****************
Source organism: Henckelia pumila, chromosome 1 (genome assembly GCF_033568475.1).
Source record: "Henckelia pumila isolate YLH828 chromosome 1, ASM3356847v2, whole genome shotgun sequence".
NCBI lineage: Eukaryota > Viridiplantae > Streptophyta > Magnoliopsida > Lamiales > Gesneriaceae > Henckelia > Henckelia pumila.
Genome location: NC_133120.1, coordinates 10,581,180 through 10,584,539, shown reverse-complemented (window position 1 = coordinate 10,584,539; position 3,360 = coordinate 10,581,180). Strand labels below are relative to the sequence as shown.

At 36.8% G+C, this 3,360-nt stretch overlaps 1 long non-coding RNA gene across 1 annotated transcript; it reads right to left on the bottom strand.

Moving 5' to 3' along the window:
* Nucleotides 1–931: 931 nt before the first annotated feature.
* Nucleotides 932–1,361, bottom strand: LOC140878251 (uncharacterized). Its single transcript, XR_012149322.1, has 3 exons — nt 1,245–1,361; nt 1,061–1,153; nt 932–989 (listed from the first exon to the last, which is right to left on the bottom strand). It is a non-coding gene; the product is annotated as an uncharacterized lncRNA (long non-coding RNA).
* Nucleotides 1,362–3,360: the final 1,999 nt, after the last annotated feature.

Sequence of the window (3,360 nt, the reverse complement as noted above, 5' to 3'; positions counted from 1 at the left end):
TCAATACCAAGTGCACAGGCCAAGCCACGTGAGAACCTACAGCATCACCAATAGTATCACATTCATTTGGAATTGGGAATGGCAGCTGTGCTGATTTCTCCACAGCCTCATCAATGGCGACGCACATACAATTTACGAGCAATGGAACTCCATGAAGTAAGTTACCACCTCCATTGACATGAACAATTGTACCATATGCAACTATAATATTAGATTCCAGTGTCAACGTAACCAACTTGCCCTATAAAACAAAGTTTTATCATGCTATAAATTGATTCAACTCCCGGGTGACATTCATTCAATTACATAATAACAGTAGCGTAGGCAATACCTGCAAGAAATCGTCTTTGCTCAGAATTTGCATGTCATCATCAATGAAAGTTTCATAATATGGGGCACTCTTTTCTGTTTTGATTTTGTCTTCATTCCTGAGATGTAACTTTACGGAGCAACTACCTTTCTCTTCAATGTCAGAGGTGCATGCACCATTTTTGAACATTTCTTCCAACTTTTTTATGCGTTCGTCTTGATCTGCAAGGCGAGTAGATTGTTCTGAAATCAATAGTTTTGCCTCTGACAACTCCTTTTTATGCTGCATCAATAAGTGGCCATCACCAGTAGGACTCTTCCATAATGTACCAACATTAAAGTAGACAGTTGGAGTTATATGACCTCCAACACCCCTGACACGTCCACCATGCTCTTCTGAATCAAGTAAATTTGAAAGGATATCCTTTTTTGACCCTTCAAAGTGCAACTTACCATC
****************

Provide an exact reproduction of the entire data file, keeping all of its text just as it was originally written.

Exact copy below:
Source organism: Henckelia pumila, chromosome 1 (genome assembly GCF_033568475.1).
Source record: "Henckelia pumila isolate YLH828 chromosome 1, ASM3356847v2, whole genome shotgun sequence".
NCBI lineage: Eukaryota > Viridiplantae > Streptophyta > Magnoliopsida > Lamiales > Gesneriaceae > Henckelia > Henckelia pumila.
Genome location: NC_133120.1, coordinates 10,581,180 through 10,584,539, shown reverse-complemented (window position 1 = coordinate 10,584,539; position 3,360 = coordinate 10,581,180). Strand labels below are relative to the sequence as shown.

At 36.8% G+C, this 3,360-nt stretch overlaps 1 long non-coding RNA gene across 1 annotated transcript; it reads right to left on the bottom strand.

Moving 5' to 3' along the window:
* Nucleotides 1–931: 931 nt before the first annotated feature.
* Nucleotides 932–1,361, bottom strand: LOC140878251 (uncharacterized). Its single transcript, XR_012149322.1, has 3 exons — nt 1,245–1,361; nt 1,061–1,153; nt 932–989 (listed from the first exon to the last, which is right to left on the bottom strand). It is a non-coding gene; the product is annotated as an uncharacterized lncRNA (long non-coding RNA).
* Nucleotides 1,362–3,360: the final 1,999 nt, after the last annotated feature.

Sequence of the window (3,360 nt, the reverse complement as noted above, 5' to 3'; positions counted from 1 at the left end):
TCAATACCAAGTGCACAGGCCAAGCCACGTGAGAACCTACAGCATCACCAATAGTATCACATTCATTTGGAATTGGGAATGGCAGCTGTGCTGATTTCTCCACAGCCTCATCAATGGCGACGCACATACAATTTACGAGCAATGGAACTCCATGAAGTAAGTTACCACCTCCATTGACATGAACAATTGTACCATATGCAACTATAATATTAGATTCCAGTGTCAACGTAACCAACTTGCCCTATAAAACAAAGTTTTATCATGCTATAAATTGATTCAACTCCCGGGTGACATTCATTCAATTACATAATAACAGTAGCGTAGGCAATACCTGCAAGAAATCGTCTTTGCTCAGAATTTGCATGTCATCATCAATGAAAGTTTCATAATATGGGGCACTCTTTTCTGTTTTGATTTTGTCTTCATTCCTGAGATGTAACTTTACGGAGCAACTACCTTTCTCTTCAATGTCAGAGGTGCATGCACCATTTTTGAACATTTCTTCCAACTTTTTTATGCGTTCGTCTTGATCTGCAAGGCGAGTAGATTGTTCTGAAATCAATAGTTTTGCCTCTGACAACTCCTTTTTATGCTGCATCAATAAGTGGCCATCACCAGTAGGACTCTTCCATAATGTACCAACATTAAAGTAGACAGTTGGAGTTATATGACCTCCAACACCCCTGACACGTCCACCATGCTCTTCTGAATCAAGTAAATTTGAAAGGATATCCTTTTTTGACCCTTCAAAGTGCAACTTACCATC